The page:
Marcos Muniz, right, a sergeant in the Army, jokes with his friend Nathan Greene, a fellow sergeant, after arriving at Landstuhl Regional Medical Center in 2006 in Landstuhl, Germany. The military has treated some 40,000 survivors with severe to moderate brain injuries suffered in connection with the wars, according to the Congressional Research Service.
The late Sen. Daniel K. Inouye, who lost an arm fighting in World War II, once observed that advances in transportation and medicine were allowing soldiers to survive battlefield wounds that would have been a death sentence during his time in combat.
“In my case, it took nine hours to evacuate me. Nine hours? That is a long time. But in Italy, they have hills. We had no helicopters in those days. You had to be carried by hand. As a result, no brain injuries survived and no double amputees survived,” the Hawaii Democrat said in a 2010 floor speech.
Now, advanced treatment on battlefields followed by quick transport to more sophisticated medical care has shifted the odds of survival in war zones. The military has treated some 40,000 survivors with severe to moderate brain injuries suffered in connection with the wars, according to the Congressional Research Service.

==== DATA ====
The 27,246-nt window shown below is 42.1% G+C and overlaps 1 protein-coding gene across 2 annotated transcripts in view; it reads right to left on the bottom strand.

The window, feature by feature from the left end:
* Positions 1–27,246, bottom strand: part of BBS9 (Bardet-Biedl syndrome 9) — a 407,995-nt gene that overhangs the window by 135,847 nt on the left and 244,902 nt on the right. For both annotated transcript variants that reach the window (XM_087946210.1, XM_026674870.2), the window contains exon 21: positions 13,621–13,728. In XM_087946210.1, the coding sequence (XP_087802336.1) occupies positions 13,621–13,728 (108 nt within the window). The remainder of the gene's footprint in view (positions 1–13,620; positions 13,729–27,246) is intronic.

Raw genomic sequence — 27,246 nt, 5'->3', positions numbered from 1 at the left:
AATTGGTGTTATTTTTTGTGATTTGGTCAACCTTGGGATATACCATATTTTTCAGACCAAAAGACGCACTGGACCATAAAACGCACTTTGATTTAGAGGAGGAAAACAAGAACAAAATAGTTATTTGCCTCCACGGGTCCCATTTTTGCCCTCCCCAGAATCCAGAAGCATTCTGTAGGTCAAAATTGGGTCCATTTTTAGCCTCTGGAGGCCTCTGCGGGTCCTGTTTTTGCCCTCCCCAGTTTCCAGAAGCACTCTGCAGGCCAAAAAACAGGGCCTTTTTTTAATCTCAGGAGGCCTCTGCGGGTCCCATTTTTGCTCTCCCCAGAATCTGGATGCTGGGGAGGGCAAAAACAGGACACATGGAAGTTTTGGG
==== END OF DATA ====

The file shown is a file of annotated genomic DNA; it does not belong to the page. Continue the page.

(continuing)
The near-miraculous interventions that have spared many lives have also strained the resources of veterans health services and the ability of service providers to manage both the rehabilitation and the years of continual support that have grown out of wars in Iraq and Afghanistan. Added to this is the widespread post-traumatic stress disorder reported by veterans — the grim echoes of a decade of war.
“As we engage in wars, it is a two-part cost. One is the action of the war and the actions after,” said Sen. Mark Begich, an Alaska Democrat, at a 2011 Senate Veterans’ Affairs hearing. “When we engaged in the wars of Iraq and Afghanistan, not a lot of people thought about the next cost.”
By late 2012, about half of returning veterans from these conflicts — 783,623 of 1.66 million — had applied for disability benefits, according to a Department of Veterans Affairs document cited by Linda J. Bilmes, a budget expert at Harvard University’s Kennedy School of Government who wrote a book examining the costs of the Iraq War — “The Three Trillion Dollar War” — with Nobel Prize-winning economist Joseph E. Stiglitz in 2008.
The impact will reverberate on U.S. spending for many years, according to Bilmes.
“The legacy of decisions taken during the Iraq and Afghanistan wars will dominate future federal budgets for decades to come,” Bilmes said in a March 2013 paper on the costs of the two conflicts.